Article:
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  • Open Access

High-resolution quantitative spiral perfusion for microvascular coronary dysfunction detection

  • 1,
  • 2,
  • 1, 3,
  • 1, 3,
  • 2,
  • 2, 3 and
  • 2, 3
Journal of Cardiovascular Magnetic Resonance201416 (Suppl 1) :P227

https://doi.org/10.1186/1532-429X-16-S1-P227

  • Published:

Keywords

  • Myocardial Blood Flow
  • Myocardial Perfusion Reserve
  • Transmural Extent
  • Microvascular Coronary Dysfunction
  • Segment Myocardial Blood Flow

Background

Quantitative first-pass CMR can assess the severity of microvascular coronary dysfunction(MCD) in subjects with signs and symptoms of ischemia but without obstructive coronary artery disease(CAD). In patients with MCD, abnormalities of myocardial perfusion reserve(MPR) occur globally but may also vary in their transmural extent. Thus, high spatial resolution quantitative CMR perfusion imaging is needed to differentiate between the subendocardial and subepicardial layers. Given the efficiency and SNR of spiral trajectories, we have developed the accelerated high-resolution absolute quantification spiral pulse sequence to assess variations in the transmural extent of myocardial perfusion abnormalities in patients with suspected MCD.

Methods

We developed an accelerated high-resolution perfusion pulse sequence based on our previous dual contrast quantitative spiral sequence. Sequence parameters included: 8 interleaves of variable density spirals from 0.75 to 0.2 Nyquist, 6.1 ms readout per interleaf, TE 1.0 ms, TR 9 ms, TI 80 ms, FA 35°, FOV 320 mm2, in-plane resolution 1.5 mm. Resting perfusion were collected in 5 volunteers and adenosine stress CMR was performed in one suspected MCD patient. Perfusion images were acquired at 3 short axis slice locations on a 1.5T Siemens Avanto scanner during injection of 0.1 mmol/kg of Gd-DTPA. Stress imaging was performed following a 4 minute infusion of adenosine(140 mcg/kg/min). Quantification of perfusion was performed on a pixel-wise basis using Fermi-function deconvolution after image was reconstructed by SPIRiT and aligned with non-rigid registration ANTS.

Results

Figure 1 shows the reconstructed high-res perfusion images and the myocardial blood flow (MBF) map from one volunteer at rest. The first two rows are SPIRiT reconstructed and registered proton density image and perfusion images at different time point from the same slice. The images have adequate SNR despite the high in-plane resolution of 1.5 mm. Furthermore as the reconstruction does not rely on temporal correlations in the data, the sequence is robust to motion during acquisition. The last row shows the uniform MBF map from all the 3 slices. Figure 2 shows pixel-wise maps of MBF at stress(a) and rest(b), as well as the segment MBF results(c) from the subject with suspected MCD. This subject shows the normal increase in subepicardial perfusion but reduced perfusion to the subendocardium following adenosine infusion. The global MRP is reduced(2.17). Also in the middle slice, the subendocardial MBF is 2.69 ± 0.28 mL/g/min, while the subepicardial MBF is 3.25 ± 0.26 mL/g/min.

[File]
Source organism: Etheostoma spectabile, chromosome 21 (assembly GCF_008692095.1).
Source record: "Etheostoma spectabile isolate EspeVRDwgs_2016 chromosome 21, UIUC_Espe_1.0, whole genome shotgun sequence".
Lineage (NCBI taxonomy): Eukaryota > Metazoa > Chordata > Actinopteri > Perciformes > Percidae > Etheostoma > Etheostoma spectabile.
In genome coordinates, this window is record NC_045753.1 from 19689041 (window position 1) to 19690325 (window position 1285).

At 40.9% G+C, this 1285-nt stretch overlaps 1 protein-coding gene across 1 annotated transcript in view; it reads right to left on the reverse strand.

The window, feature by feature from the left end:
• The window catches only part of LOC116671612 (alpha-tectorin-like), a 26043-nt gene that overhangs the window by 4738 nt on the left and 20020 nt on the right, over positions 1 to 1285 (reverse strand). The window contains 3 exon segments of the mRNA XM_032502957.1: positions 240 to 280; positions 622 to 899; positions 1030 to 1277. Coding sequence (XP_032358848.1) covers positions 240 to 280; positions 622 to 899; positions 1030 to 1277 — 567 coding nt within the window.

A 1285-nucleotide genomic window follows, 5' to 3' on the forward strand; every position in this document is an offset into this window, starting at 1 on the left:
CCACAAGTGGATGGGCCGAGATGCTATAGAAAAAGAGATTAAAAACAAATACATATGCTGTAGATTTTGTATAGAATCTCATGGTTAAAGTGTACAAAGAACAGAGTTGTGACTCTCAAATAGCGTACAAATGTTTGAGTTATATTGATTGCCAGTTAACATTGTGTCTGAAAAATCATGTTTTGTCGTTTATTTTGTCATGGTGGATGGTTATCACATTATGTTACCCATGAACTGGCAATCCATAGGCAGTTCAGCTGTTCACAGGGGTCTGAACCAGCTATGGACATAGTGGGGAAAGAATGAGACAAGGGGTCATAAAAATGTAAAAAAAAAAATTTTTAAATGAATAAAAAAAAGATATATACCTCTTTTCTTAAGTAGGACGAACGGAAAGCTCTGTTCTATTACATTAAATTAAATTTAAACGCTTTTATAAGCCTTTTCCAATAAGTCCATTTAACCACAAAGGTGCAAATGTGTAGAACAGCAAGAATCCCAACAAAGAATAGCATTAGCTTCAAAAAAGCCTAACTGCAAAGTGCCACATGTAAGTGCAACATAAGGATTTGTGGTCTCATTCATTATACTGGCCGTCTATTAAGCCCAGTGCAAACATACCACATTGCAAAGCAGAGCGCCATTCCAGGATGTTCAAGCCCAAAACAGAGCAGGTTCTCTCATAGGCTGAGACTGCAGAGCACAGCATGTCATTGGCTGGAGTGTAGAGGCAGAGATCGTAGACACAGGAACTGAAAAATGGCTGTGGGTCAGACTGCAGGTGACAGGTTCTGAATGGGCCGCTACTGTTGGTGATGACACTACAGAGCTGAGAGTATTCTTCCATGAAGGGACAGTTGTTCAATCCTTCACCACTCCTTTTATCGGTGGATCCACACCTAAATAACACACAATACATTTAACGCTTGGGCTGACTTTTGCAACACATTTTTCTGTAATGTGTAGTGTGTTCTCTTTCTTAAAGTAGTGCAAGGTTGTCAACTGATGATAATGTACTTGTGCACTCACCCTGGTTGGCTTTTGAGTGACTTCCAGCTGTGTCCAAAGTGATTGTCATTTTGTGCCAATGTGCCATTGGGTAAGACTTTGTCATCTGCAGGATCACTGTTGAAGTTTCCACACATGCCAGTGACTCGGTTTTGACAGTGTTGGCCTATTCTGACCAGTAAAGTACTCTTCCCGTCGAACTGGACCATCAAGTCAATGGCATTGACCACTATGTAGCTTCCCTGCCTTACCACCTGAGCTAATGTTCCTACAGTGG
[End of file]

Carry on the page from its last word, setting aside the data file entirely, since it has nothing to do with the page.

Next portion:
Figure 1
Figure 1

First 2 rows: Reconstructed proton density image and perfusion images at different time point from one healthy volunteer. Last row: Myocardial blood flow maps at rest

Figure 2
Figure 2

Pixel-wise MBF maps at stress (a) and rest (b), as well as the segment MBF results (c) from the patient with suspected MCD.

Conclusions

We demonstrate the successful application of high-resolution quantitative spiral perfusion sequence in both healthy volunteers and in a patient with suspected MCD. This technique provides high quality images and high resolution MBF to further investigate the transmural variation of MBF in patients with MCD and evaluate the prognostic significance of abnormal perfusion in these MCD patient subsets.

Funding

K23 HL112910, R01 HL79110

Authors’ Affiliations

(1)
Biomedical Engineering, University of Virginia, Charlottesville, Virginia, USA
(2)
Medicine, University of Virginia, Charlottesville, Virginia, USA
(3)
Radiology, University of Virginia, Charlottesville, Virginia, USA

Copyright

© Yang et al.; licensee BioMed Central Ltd. 2014

This article is published under license to BioMed Central Ltd. This is an Open Access article distributed under the terms of the Creative Commons Attribution License (http://creativecommons.org/licenses/by/2.0), which permits unrestricted use, distribution, and reproduction in any medium, provided the original work is properly cited. The Creative Commons Public Domain Dedication waiver (http://creativecommons.org/publicdomain/zero/1.0/) applies to the data made available in this article, unless otherwise stated.

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